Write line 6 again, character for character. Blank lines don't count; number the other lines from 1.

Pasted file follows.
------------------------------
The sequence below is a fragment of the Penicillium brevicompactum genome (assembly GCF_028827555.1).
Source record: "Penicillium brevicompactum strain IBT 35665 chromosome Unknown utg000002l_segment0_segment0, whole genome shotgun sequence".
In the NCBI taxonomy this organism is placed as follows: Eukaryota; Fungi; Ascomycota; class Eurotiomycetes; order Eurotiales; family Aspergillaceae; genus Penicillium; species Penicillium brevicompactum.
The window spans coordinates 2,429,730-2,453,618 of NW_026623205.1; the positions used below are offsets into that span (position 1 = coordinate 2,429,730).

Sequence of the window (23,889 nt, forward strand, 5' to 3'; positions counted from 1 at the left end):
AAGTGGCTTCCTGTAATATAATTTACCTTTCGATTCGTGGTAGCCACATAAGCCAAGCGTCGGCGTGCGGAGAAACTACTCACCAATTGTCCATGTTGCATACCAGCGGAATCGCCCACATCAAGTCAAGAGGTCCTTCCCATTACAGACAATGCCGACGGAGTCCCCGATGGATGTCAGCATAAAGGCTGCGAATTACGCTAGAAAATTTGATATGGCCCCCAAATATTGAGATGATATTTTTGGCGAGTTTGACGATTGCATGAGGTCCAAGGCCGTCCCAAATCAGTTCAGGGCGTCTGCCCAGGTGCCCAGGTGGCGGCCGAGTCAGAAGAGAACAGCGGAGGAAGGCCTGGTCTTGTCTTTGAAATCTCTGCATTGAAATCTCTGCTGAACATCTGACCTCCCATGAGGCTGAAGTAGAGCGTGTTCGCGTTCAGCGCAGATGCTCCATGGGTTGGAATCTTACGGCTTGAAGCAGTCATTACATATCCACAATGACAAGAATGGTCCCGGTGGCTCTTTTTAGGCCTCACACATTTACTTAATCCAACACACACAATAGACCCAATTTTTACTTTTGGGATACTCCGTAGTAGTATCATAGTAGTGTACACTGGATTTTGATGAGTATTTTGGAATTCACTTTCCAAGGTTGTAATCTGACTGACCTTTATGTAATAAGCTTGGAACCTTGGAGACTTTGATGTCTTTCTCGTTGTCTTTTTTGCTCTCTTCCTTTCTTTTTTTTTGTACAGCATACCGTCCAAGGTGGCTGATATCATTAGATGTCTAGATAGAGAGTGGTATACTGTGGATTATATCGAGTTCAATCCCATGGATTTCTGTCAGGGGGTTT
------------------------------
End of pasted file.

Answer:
AAGTGGCTTCCTGTAATATAATTTACCTTTCGATTCGTGGTAGCCACATAAGCCAAGCGTCGGCGTGCGGAGAAACTACTCACCAATTGTCCATGTTGCATACCAGCGGAATCGCCCACATCAAGTCAAGAGGTCCTTCCCATTACAGACAATGCCGACGGAGTCCCCGATGGATGTCAGCATAAAGGCTGCGAATTACGCTAGAAAATTTGATATGGCCCCCAAATATTGAGATGATATTTTTGGCGAGTTTGACGATTGCATGAGGTCCAAGGCCGTCCCAAATCAGTTCAGGGCGTCTGCCCAGGTGCCCAGGTGGCGGCCGAGTCAGAAGAGAACAGCGGAGGAAGGCCTGGTCTTGTCTTTGAAATCTCTGCATTGAAATCTCTGCTGAACATCTGACCTCCCATGAGGCTGAAGTAGAGCGTGTTCGCGTTCAGCGCAGATGCTCCATGGGTTGGAATCTTACGGCTTGAAGCAGTCATTACATATCCACAATGACAAGAATGGTCCCGGTGGCTCTTTTTAGGCCTCACACATTTACTTAATCCAACACACACAATAGACCCAATTTTTACTTTTGGGATACTCCGTAGTAGTATCATAGTAGTGTACACTGGATTTTGATGAGTATTTTGGAATTCACTTTCCAAGGTTGTAATCTGACTGACCTTTATGTAATAAGCTTGGAACCTTGGAGACTTTGATGTCTTTCTCGTTGTCTTTTTTGCTCTCTTCCTTTCTTTTTTTTTGTACAGCATACCGTCCAAGGTGGCTGATATCATTAGATGTCTAGATAGAGAGTGGTATACTGTGGATTATATCGAGTTCAATCCCATGGATTTCTGTCAGGGGGTTT